FireEye researchers warn of 'Apple-like phishing domains' aimed at UK users
FireEye researchers observed phony Apple domains registered during the first quarter of 2016 used to execute phishing attacks against Apple iCloud users located in China and the UK.
Phishing campaigns in the first quarter took aim at Apple users in China and UK, FireEye researchers said.
FireEye has observed phony Apple domains, registered during the first quarter of 2016, used to execute phishing attacks against Apple iCloud users located in China and the UK, according to a FireEye blog post that details campaigns referred to as Zycode (aimed at Chinese users) and “British Apples Gone Bad” (targeting UK users).
“In the past we have observed several phishing domains targeting Apple, Google and Yahoo users; however, these campaigns are unique as they are serving the same malicious phishing content from different domains to target Apple users,” the researchers wrote, noting that since January they've “observed several phishing campaigns targeting the Apple IDs and passwords of Apple users.”
Since iCloud uses a central Apple ID and an easy interface for information sharing – as well an iCloud Keychain that lets users store passwords and credit card data – “anyone with access to an Apple ID, password and some additional information, such as date of birth and device screen lock code, can completely take over the device and use the credit card information to impersonate the user and make purchases via the Apple Store,” they noted.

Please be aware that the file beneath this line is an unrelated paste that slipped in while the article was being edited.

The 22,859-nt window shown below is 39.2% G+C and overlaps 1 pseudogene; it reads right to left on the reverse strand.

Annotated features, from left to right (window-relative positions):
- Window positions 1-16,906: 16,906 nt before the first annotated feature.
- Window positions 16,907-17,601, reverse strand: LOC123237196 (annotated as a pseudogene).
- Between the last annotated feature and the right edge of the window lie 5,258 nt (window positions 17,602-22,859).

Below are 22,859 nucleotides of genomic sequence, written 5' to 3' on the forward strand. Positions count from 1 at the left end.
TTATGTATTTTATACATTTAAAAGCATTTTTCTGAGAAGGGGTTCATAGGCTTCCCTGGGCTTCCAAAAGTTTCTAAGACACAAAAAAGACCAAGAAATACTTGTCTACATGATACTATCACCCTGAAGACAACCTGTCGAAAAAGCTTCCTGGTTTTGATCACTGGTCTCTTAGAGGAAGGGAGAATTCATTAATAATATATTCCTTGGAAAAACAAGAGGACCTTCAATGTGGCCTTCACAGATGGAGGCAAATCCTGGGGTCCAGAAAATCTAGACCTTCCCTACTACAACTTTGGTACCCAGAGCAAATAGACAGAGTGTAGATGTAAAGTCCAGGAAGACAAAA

Because an encoded string strHTML “goes through a complex sequence of around 23 decrypting/decoding functions that include number system conversions, pseudo-random pattern modifiers followed by XOR decoding using a fixed key or password ‘zycode'” to create the HTML phishing content, the researchers said that “phishing detection systems that rely solely on the HTML in the response section will completely fail to detect the code generated using this technique.”
Users who enter a login and password are redirected to a phony Chinese Apple page, where they're instructed to “Verify your birth date or your device screen lock to continue” then prompted to answer three security questions.
Upon submission, victims receive notice that the IDs have been unlocked. The researchers noted that all of the “domains used the whois privacy protection feature.”
FireEye called a few of the campaigns “particularly interesting” because they employed “sophisticated evasion techniques, geographical targets, and because the same content was being served across multiple domains, which indicates the same phishing kits were being used.”